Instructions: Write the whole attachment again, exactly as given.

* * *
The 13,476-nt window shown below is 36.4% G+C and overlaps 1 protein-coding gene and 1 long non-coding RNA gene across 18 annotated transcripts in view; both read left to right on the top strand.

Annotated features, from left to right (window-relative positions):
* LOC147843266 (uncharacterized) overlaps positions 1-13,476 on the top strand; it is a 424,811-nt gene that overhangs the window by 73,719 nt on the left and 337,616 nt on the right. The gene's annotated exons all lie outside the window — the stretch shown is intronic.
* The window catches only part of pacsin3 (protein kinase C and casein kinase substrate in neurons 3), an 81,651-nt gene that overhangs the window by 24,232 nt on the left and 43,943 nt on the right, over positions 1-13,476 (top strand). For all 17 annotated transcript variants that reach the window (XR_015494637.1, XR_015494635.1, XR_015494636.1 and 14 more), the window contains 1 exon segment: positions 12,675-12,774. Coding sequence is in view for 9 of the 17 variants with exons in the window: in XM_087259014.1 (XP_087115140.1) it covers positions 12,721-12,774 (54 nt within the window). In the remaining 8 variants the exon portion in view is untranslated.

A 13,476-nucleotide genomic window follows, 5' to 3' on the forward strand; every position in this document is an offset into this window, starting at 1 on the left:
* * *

The 13,476-nt window shown below is 36.4% G+C and overlaps 1 protein-coding gene and 1 long non-coding RNA gene across 18 annotated transcripts in view; both read left to right on the top strand.

Annotated features, from left to right (window-relative positions):
* LOC147843266 (uncharacterized) overlaps positions 1-13,476 on the top strand; it is a 424,811-nt gene that overhangs the window by 73,719 nt on the left and 337,616 nt on the right. The gene's annotated exons all lie outside the window — the stretch shown is intronic.
* The window catches only part of pacsin3 (protein kinase C and casein kinase substrate in neurons 3), an 81,651-nt gene that overhangs the window by 24,232 nt on the left and 43,943 nt on the right, over positions 1-13,476 (top strand). For all 17 annotated transcript variants that reach the window (XR_015494637.1, XR_015494635.1, XR_015494636.1 and 14 more), the window contains 1 exon segment: positions 12,675-12,774. Coding sequence is in view for 9 of the 17 variants with exons in the window: in XM_087259014.1 (XP_087115140.1) it covers positions 12,721-12,774 (54 nt within the window). In the remaining 8 variants the exon portion in view is untranslated.

A 13,476-nucleotide genomic window follows, 5' to 3' on the forward strand; every position in this document is an offset into this window, starting at 1 on the left: